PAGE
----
Microsoft, Google, and the original purple people
And, of course, Pokémon.
The first purple people I cared about were the purple Pokémon.
When I was in fifth grade, I had two hobbies: baseball, and Pokémon cards. On Tuesday nights, I'd play Little League; on Saturday mornings, it was Pokémon League.
In the latter case, every weekend, one of my best friends1 and I would get driven to a nearby Books-A-Million to play the Pokémon card game against a few dozen other regulars. After a couple hours of matches—each game is a one-on-one battle in which the two players use customized decks of collectable cards—we’d report our results to the league organizers, walk across the parking lot, eat all we could eat at an all-you-can-eat CiCi’s Pizza, and get picked up to go home, to drink sodas and watch baseball.
Because good cards were hard to come by, we built our decks with whatever cards we could get. Typically, this meant using your first great card as a centerpiece, and then assembling a complementary cast around it from trades with other kids,2 or from lucky draws from packs bought with your allowance. My friend had a Charizard, a fire-themed Pokémon, so he built a fire deck. I got a Japanese Mew in one of the first packs I opened, so I developed a strategy centered around the purple psychic Pokémon.3
Every once in a while, though, you’d run into a kid who had everything. With an unlimited collection of cards to draw from, they’d stuff their deck with a mismatched jumble of the most powerful Pokémon in the game. They hit you with an onslaught of raw force—Ninetales, then Zapdos, then Hitmonlee—but their strategy was somewhere between inscrutable and incoherent.
In the data industry, Google is this kid.
Most data vendors compete like my friend and I: They find their one edge, and do everything they can to exploit it as much as possible. In more concrete terms, companies build features that pair well with their initial strength, integrate with a few important adjacencies, and try to define new product categories—ELT! Data observability! Data activation!—that put their offering at the center. The strategies don’t always work, just as I sometimes ended up with a lineup of feeble Gastlys getting nuked by an army of Electabuzzes. The game we’re playing, though, is usually clear enough.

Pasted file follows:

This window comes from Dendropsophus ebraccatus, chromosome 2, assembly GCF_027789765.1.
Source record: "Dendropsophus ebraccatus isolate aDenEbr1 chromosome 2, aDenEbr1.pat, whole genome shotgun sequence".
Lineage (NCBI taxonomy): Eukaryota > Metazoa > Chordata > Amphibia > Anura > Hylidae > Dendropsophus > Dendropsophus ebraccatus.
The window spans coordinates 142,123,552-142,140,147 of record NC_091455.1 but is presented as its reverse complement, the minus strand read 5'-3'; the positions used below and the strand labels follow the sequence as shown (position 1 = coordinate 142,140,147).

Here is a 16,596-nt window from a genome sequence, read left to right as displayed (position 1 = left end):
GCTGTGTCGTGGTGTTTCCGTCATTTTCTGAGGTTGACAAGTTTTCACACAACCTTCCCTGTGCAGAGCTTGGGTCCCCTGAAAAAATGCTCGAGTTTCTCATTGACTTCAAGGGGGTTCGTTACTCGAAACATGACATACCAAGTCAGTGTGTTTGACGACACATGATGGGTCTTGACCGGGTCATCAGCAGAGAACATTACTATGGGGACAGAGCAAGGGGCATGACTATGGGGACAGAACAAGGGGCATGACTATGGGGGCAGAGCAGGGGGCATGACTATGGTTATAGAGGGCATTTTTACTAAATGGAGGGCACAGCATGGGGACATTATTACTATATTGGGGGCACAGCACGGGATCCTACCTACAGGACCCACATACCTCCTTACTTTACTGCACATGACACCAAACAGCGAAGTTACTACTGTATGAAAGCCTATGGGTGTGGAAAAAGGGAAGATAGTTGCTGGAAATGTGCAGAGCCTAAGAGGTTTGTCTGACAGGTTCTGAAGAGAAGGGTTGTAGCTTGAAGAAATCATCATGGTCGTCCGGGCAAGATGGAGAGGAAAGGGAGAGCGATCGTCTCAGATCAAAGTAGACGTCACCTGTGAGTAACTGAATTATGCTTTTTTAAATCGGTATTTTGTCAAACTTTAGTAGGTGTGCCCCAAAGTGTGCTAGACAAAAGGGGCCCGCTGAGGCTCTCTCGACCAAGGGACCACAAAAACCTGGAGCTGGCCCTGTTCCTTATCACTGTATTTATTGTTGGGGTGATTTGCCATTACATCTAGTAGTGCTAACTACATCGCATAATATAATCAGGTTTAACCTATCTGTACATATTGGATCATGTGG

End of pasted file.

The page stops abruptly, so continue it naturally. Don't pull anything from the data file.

Google, by contrast, has built or acquired a very long list of impressive tools and technologies in the space. To name but a few: BigQuery is one of the fastest and most scalable databases on the market; Looker is a leading BI tool, and LookML, if removed from Looker, is the original metrics layer of the modern data stack. Google Analytics is the most widely used web analytics product in the world. Google bought Dataform, a dbt-inspired transformation tool, and Alooma, an early Fivetran and Stitch competitor. They offer Colab for developing in notebooks; Data Studio for visualization; Optimize for A/B testing; Data Catalog for data cataloging; Dataprep for data prep; and a whole host of modeling, orchestration, AI, and compute services. And none of these hold a candle to their crown jewel: Google Sheets, the only product on the market that can truly threaten Excel’s thirty-year reign as the most dominant data product in the world.4
As far as data technologies go, it’s an embarrassment of riches. But like that of the kid with the Pokémon deck of death, Google’s strategy is much harder to discern.5 Though many of its products are popular, Google—and the data community’s chattering class, which isn’t representative of the market, but is perhaps representative of its attention—tends to discuss each of them separately. We benchmark BigQuery, debate the future of Looker, get excited about AlloyDB, and complain about Google Analytics. But, for all its tall trees, there’s little discussed or revealed about the forest.